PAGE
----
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No. 1984:
You May Go Dancing

Today, you may go dancing, but I'll play the tune. The University of Houston's College of Engineering presents this series about the machines that make our civilization run, and the people whose ingenuity created them.

Tuesday March 8, 2005: A colleague stops by my office. He is smoldering. He's just heard a news report about Steve Fossett's solo, nonstop, around-the-world flight in the new Global Flyer airplane. Fossett was the star of the day, the new Charles Lindbergh. My friend shakes his head, "What is going on here, Fossett was just a passenger. They never mentioned Burt Rutan?"

What indeed was going on! Five months earlier Rutan's, SpaceShipOne, was the first airplane to make a suborbital space flight. Nineteen years earlier, Rutan's Voyager made the first two-passenger nonstop flight around the world. Rutan, a Cal-Poly engineering graduate is the great genius of contemporary airplane design. And major news reports took almost no interest in his role. 

Mozart suggests an answer to the question in his opera, The Marriage of Figaro, about a lofty Count and his servant Figaro. The married Count has designs on Figaro's fiancée. So Figaro sings the aria, "You may go dancing, but I'll play the tune." He lets the audience know that he, not the Count. really runs things.

In the end, Figaro choreographs not only the Count's comeuppance, but his redemption as well. This is no tale of revenge, but a story of how things get set right again. It's a tale celebrating the people who work out of the public's eye and make the world go around -- or I suppose, make people go around the world.

The story of Rutan and Fossett is nothing new. Listen to stories of "scientists" who put a rocket on the moon. From von Braun, right on down to blastoff, rockets have been the work of engineers. The rocket science was understood back in the eighteenth century. 

Or look at printing with moveable type: It was first done by three people: Dritzehn, Heilmann and Gutenberg. Years later, Gutenberg and another innovator, Peter Schoeffer, printed a whole Bible. After that, Schoeffer went on to a long career in printing while Gutenberg did nothing further. I'm perfectly content with the credit we give Gutenberg. He was a driving impatient promoter who made it happen. But I also celebrate all those other names.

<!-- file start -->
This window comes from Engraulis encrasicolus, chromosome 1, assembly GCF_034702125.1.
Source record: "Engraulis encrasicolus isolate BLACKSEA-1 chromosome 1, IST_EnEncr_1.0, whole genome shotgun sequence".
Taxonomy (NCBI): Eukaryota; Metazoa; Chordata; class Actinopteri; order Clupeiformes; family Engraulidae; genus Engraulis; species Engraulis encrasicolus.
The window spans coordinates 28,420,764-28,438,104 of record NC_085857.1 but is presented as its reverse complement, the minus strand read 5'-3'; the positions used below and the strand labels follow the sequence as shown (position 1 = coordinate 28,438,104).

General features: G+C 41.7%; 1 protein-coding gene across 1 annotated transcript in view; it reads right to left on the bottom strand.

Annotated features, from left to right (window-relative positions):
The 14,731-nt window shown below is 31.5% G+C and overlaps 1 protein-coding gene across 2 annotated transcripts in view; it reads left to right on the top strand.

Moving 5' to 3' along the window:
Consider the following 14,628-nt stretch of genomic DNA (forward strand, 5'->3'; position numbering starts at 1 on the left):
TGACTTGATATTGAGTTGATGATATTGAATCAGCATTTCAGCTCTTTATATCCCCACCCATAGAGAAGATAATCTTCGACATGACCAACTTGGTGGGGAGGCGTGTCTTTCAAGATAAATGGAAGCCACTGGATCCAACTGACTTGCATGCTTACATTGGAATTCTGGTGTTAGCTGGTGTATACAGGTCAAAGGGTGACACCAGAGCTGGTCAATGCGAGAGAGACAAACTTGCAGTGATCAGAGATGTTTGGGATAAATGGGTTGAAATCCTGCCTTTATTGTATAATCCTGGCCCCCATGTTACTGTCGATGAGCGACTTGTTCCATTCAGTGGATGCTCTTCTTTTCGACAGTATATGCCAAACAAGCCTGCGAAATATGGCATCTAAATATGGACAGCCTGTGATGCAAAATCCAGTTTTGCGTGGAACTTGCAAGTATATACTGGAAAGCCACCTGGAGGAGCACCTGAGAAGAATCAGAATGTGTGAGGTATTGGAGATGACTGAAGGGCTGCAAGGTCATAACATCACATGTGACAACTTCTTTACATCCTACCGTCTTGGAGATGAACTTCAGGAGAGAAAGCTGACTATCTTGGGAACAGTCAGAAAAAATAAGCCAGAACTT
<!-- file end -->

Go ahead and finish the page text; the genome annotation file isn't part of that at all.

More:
It always works like that: Edison had the good sense to hire great engineers like Steinmetz and Tesla. And Mozart based his opera on a play by the French mechanic Pierre Caron. Caron remade himself in the style of the aristocracy, and took the fancy name of Beaumarchais, but he never forgot his engineering origins. His subversive plays helped foment the French Revolution -- helped give the world back to the Figaros behind the scenes. 

So I say to my friend, "Relax; you're playing the tune." I'm game to honor Fossett's three-day Odyssey, alone around the world. It was a fine thing. Not nearly as fine as creating the airplane that made the flight, but Rutan's work will still be affecting our lives long after Fossett's fifteen minutes are forgotten. 

I'm John Lienhard, at the University of Houston, where we're interested in the way inventive minds work.

(Theme music)

The Rutan Aircraft home page is:

The musical illustration in the audio is from Lucio Gallo singing the aria, "Se voul ballare" (If you would go dancing), Le Nozze di Figaro, Wiener Philharmonike, dir. Claudio Abbado, Deutsche Grammaphone, 445-903.


Global Flyer
Space Ship One

Above" Global Flyer. Below: Space Ship One. My thanks to the Scaled Composites Company (another of the unsung engineering organizations behind the flights) for making these superb photos available to the public on their website:


It should be pointed out that the situation with moveable type is even more extreme than I suggest in this episode. Gutenberg can be credited only with bringing moveable metal alphabetic type to light. The Chinese were printing with moveable ceramic type four centuries before the Europeans. See Episode 894.